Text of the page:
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Discussion Starter #1
It's been some years since I've been around the forums. An extra child and a move that was a couple of years in process does that to train activity.
Anyway, my last layout was built with a variant of ladder construction and I was pretty happy with it and would use it again but I'm now in mid-Ontario and the ground most definitely freezes. My concern is that frost heave would play havoc with the supports of a ladder road-bed.
Is this a valid concern, if so, how do others deal with it?
Thanks
SteveJ
 

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Steve

I am in the Ottawa Valley and depending on your definition of mid Ontario (north of Lake Superior?), I suspect this is as cold as anywhere. All of my trackwork on the Northland RR has been built either on elevated post and beam or on ladders supported by posts. I have no ground level track so cannot comment on that.

I build on undisturbed compacted soil using deck blocks and 4x4 risers. This is the same support called for in the building code for decks. There has been no trouble with frost heave though each winter I have had some spring repairs for fallen branches due to ice acculation. Last winter's record snows also caused a few problems - this stuff bears some tremendous loads so it can never be built too strong.

Regards ... Doug
 

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Discussion Starter #3
Doug
Guess I meant the middle of the populated bit of Ontario. Funny thing that when I was in Vancouver, it always as south as you could be and still be in Canada but we were at the same latitude as Thunder Bay.
What spacing do you use for the deck blocks? I'm imagining having to rent a truck to get enough blocks home for even a modest layout.
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Steve
 

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Steve

I generally set my deck blocks on 4 foor centres for post and beam or ladder construction ... up to six feet if I am using a 2x6 on edge as a stringer. Sag is not good!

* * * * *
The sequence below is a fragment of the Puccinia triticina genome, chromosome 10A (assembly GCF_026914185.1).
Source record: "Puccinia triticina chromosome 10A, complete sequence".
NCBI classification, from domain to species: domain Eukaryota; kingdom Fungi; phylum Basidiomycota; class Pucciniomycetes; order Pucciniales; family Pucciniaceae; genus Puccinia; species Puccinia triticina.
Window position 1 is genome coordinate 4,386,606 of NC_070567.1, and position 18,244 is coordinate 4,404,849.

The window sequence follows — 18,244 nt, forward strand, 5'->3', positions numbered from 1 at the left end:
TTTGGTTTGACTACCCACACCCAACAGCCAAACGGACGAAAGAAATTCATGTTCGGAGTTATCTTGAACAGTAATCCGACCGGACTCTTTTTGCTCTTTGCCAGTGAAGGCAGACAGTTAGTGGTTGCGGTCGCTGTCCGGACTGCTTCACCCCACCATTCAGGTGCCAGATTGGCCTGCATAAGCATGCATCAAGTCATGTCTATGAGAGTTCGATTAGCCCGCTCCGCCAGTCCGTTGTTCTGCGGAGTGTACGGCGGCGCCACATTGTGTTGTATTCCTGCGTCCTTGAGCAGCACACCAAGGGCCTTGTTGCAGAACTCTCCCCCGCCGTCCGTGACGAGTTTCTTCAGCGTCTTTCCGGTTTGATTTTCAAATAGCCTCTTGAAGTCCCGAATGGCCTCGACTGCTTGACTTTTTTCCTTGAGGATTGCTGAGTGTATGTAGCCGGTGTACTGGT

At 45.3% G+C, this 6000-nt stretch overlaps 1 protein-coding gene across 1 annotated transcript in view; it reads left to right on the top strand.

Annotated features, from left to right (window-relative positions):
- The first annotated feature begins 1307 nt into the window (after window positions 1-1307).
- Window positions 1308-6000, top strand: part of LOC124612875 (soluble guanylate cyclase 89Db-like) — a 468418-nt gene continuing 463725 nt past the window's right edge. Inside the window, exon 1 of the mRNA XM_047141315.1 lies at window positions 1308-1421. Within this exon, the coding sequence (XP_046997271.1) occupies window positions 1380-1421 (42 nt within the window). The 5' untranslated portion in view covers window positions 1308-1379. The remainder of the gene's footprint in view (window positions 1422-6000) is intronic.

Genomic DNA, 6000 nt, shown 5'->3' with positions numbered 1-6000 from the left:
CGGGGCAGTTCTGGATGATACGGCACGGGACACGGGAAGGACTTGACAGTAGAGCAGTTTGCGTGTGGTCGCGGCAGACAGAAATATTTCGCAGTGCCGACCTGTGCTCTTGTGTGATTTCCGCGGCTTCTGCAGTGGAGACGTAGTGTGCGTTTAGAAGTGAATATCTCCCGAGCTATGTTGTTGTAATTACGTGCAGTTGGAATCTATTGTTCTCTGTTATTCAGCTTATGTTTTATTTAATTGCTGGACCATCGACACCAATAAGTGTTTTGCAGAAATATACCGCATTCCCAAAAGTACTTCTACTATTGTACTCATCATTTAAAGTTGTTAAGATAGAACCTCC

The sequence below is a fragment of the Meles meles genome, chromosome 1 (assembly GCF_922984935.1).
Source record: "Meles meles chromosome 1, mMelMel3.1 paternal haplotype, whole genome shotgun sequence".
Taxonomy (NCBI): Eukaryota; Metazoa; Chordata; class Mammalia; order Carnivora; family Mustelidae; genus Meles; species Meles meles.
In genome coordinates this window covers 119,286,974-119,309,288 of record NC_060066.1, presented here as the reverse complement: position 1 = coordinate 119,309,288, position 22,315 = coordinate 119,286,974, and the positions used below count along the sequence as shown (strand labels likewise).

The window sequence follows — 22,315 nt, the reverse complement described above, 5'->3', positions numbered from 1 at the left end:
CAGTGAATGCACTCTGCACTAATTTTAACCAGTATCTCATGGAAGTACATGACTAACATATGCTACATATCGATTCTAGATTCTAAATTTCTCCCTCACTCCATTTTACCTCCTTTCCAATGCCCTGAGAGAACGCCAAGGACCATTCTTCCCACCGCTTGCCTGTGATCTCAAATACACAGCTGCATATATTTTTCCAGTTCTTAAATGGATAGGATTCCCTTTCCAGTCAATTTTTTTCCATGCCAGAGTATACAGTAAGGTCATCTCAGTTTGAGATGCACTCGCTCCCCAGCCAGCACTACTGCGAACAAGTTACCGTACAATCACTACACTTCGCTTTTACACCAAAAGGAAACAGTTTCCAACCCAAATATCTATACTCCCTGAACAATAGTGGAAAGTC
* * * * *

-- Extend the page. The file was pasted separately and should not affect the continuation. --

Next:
By the way, deck blocks are relatively inexpensive (compared to fixing your back after crawling in the dirt working on ground level trackage) BUT they are a tad heavy. I own a truck so I buy a few at a time and just bring them home myself.

Regards ... Doug
 

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Steve

I'm in southern Ontario. I have had some heave problems with a trestle in compacted drainage stone, but a friend in the same area poured concrete. I was expecting to see a mess over time, but he's 5 years in with minimal to no movement.

Robert
 

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find out what your local code is for frost heave for burying deck posts (mine is 42" in the greater detroit area) and then rent one of those handheld pipe pile drivers and drive galvanized pipe down below the frost line. Cut off the excess flush with your ladder system and that should cure your problem.

Don't know where you are in Ontario but there is a fairly large club in the greater London area.
they might be of some help.

Also, don't forget to call your local utilities before you do the work to make sure you don't hit a uried cable or pipe.

Mark
 

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Discussion Starter #7
I'm too lazy to dig anymore through the local building code, once was enough, or drive that many posts that deep. I do notice that all the decks around here are built as Doug describes so I think I'll take that approach.
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Steve
 

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i think that is the wisest choice. the few elevated railroads here in the Ottawa area have all been built this way. The thought of setting posts in concrete footings below the frost line (the building code here calls for 54 inches as that is one foot below the frost line) at 4 foot intervals the length of the mainline would drive a man to drink. And that same reasoning is why decks are built on inexpensive deckblocks.

There is just one caveat ... the soil must be undisturbed or it will settle and it must by reasonably well drained or it will always heave.

You will never regret elevating the track ... especially as you get older.

Regards ... Doug
 
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